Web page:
A Stanislaus County man remains hospitalized with West Nile Virus after the onset of symptoms on July 22. The 68-year old is the first human to test positive for West Nile in Stanislaus County this year, and the second person to test positive in the state.
“There is a lot of virus activity, specifically in the Turlock area,” said Dr. John Walker, Stanislaus County public health officer.
West Nile Virus is most commonly transferred to humans through the bite of infected mosquitoes. The Turlock Mosquito Abatement District traps and tests mosquitoes for West Nile Virus, and several traps in Turlock, Denair and surrounding areas have tested positive for the virus.
Jerry Davis, manager of Turlock Mosquito Abatement District, said there is a lag time between the onset of West Nile Virus symptoms in humans and the time that the positive test results are officially announced.
“There could be people that may have been infected that we don’t know about yet,” Davis said.
West Nile Virus does not cause symptoms in about 80 percent of those infected, according to the Center for Disease Control. The other 20 percent develop West Nile Fever with symptoms ranging from fever, headache, tiredness, body aches and the occasional skin rash. Less than 1 percent of people infected by West Nile Virus develop neuroinvasive forms of the disease, including encephalitis or meningitis.
The more severe symptoms include disorientation, coma, tremors, muscle weakness and paralysis and can lead to death. The man diagnosed in Stanislaus County remains hospitalized with the neuroinvasive form of West Nile Virus.
Davis said there were 13 confirmed human cases of West Nile Virus in Stanislaus County last year. Although the virus is more common in Turlock, Denair and Ceres, it can be carried to other surrounding areas by infected birds or mosquitoes.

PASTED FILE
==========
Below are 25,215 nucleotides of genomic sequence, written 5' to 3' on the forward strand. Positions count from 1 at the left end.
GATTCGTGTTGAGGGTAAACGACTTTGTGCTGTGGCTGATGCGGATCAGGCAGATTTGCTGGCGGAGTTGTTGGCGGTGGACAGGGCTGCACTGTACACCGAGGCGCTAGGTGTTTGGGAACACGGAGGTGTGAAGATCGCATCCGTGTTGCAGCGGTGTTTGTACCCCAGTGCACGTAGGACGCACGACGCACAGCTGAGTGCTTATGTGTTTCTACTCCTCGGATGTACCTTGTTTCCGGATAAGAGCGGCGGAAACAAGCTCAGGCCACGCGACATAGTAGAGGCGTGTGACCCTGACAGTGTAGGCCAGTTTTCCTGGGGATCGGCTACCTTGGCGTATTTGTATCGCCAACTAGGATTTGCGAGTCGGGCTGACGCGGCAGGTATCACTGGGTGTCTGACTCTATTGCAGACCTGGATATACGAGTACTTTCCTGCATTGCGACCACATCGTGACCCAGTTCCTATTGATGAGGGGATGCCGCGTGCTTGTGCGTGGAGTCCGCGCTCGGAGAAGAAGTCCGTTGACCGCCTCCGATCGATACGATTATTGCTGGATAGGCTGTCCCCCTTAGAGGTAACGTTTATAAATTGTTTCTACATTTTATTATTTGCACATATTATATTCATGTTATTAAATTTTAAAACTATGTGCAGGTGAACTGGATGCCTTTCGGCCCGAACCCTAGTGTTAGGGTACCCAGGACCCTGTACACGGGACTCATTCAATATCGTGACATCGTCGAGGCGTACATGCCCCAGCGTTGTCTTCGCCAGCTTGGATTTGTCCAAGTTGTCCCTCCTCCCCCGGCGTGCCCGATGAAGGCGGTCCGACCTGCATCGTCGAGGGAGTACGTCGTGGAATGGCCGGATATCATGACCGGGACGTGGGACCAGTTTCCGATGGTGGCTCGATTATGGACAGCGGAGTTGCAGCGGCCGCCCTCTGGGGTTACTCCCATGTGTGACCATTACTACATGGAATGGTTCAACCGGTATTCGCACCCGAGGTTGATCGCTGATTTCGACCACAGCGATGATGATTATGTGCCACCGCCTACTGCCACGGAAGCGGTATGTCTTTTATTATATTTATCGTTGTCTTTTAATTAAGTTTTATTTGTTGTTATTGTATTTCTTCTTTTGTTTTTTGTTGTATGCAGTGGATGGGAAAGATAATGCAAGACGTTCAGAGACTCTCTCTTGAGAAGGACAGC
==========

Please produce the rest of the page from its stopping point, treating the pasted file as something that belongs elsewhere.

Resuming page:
The Stanislaus County Health Services Agency issued tips on how to avoid West Nile Virus. They urge residents to use insect repellent containing DEET, picaradin, oil of lemon eucalyptus or IR3535. Mosquitoes are most active at dawn and dusk, so wearing insect repellant and protective clothing is especially important at those times. Windows should have tight-fitting screens with no holes or tears to keep mosquitoes out of residences.
Mosquitoes lay eggs in standing water. All standing water should be drained, including flower pots, old car tires, pet bowls and rain gutters. Ponds and neglected swimming pools should be treated with mosquito fish, which are available for free from the Turlock Mosquito Abatement District.
Davis asked all residents to report neglected swimming pools in their neighborhood by calling 634-1234. More information about West Nile Virus is available at www.stanemergency.com.
To contact Andrea Goodwin, e-mail firstname.lastname@example.org or call 634-9141 ext. 2003.